You have been a part of the Sauber operation for quite some time now. What makes life so difficult for a privateer Formula 1 team nowadays, compared to previous phases?

The challenges, to be honest, are pretty much the same, if you just exclude the time when we were majority held. You are still fighting against teams which have much bigger budgets and many more people, so they can do parallel developments, and they have far more people than we would have to solve an issue. But we are used to that, we've always had a very high level of efficiency. We do, however, have to somewhere take the step in developing our own team further, to what the standards are today. We have a bit of an exotic role being in Switzerland. We are not like Ferrari, which is the longest-standing team. We have to make certain changes within the organisation to take that step up again to what Formula 1 is about today. It's a different kind of development. If you look at what was earlier, you had testing, and you don't have that in the same way. So that's where we have to adapt. If you look at the last years, when we couldn't do all of this, we had to adapt our structures to that new way.

Do you feel that more needs to be done to help privateer teams?

I think private teams are the backbone of the sport. If you look at it, manufacturers come and go, we all know that, and we've experienced that too. It's a matter of time when they come, and a matter of time when they leave, when they either have achieved their targets or have not achieved their targets, because being number two for a manufacturer – like it was with BMW – is no option, it's not good enough, you have to be right on top. If you see, for us, this is our core business. It's not an expensive marketing platform, where you like to show your technology. This is what we do, so that's why we're always here, no matter what the sport goes through. When manufacturers go, whatever state the sport is left in, we are still here, and we still somehow cope with the challenges. I think that should be highlighted a bit more. That is one issue, but the other for a team like ours… going towards the privileges certain teams have, which we consider as distorting the competition.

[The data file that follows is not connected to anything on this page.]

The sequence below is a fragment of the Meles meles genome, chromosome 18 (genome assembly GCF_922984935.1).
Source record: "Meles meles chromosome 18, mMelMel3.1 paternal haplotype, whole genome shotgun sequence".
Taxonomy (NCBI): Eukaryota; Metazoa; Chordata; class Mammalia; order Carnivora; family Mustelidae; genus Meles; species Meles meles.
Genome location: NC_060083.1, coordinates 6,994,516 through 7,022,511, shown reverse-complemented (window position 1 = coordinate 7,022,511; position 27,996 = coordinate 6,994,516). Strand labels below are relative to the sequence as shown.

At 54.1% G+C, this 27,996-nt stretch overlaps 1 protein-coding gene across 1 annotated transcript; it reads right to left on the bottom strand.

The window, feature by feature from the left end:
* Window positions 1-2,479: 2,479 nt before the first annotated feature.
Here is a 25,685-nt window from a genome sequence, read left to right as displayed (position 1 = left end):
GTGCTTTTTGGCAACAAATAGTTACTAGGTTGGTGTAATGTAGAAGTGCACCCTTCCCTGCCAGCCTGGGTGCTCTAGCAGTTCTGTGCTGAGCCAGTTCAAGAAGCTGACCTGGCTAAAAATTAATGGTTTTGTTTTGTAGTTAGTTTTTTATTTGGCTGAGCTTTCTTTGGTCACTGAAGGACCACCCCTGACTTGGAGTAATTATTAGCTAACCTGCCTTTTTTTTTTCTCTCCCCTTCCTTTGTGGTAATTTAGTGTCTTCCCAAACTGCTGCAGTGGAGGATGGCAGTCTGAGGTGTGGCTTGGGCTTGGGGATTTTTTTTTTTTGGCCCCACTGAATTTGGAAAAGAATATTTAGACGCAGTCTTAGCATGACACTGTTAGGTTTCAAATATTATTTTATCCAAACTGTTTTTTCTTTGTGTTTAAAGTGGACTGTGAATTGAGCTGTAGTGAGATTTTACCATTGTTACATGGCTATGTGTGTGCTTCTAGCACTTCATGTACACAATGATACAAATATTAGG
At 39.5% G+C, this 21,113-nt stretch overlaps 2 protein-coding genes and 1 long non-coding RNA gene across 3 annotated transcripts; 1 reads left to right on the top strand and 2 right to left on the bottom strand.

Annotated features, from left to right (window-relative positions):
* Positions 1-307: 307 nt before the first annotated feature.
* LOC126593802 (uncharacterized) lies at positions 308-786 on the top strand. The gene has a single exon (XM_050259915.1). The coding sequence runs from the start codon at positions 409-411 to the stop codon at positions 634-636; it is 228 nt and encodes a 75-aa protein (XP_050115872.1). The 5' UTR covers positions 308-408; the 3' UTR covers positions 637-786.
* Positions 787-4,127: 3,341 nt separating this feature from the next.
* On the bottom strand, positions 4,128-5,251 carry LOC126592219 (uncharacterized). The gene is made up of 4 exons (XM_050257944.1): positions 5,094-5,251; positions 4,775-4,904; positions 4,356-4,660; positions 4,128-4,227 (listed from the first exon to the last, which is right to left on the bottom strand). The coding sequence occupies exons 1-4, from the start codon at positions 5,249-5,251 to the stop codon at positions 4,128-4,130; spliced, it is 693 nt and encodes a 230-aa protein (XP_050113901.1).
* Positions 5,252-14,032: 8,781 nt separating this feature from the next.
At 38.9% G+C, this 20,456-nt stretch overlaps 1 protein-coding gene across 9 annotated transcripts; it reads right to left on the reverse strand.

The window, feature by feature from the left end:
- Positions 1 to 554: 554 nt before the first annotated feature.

You're referring to the financial privileges coming from the top?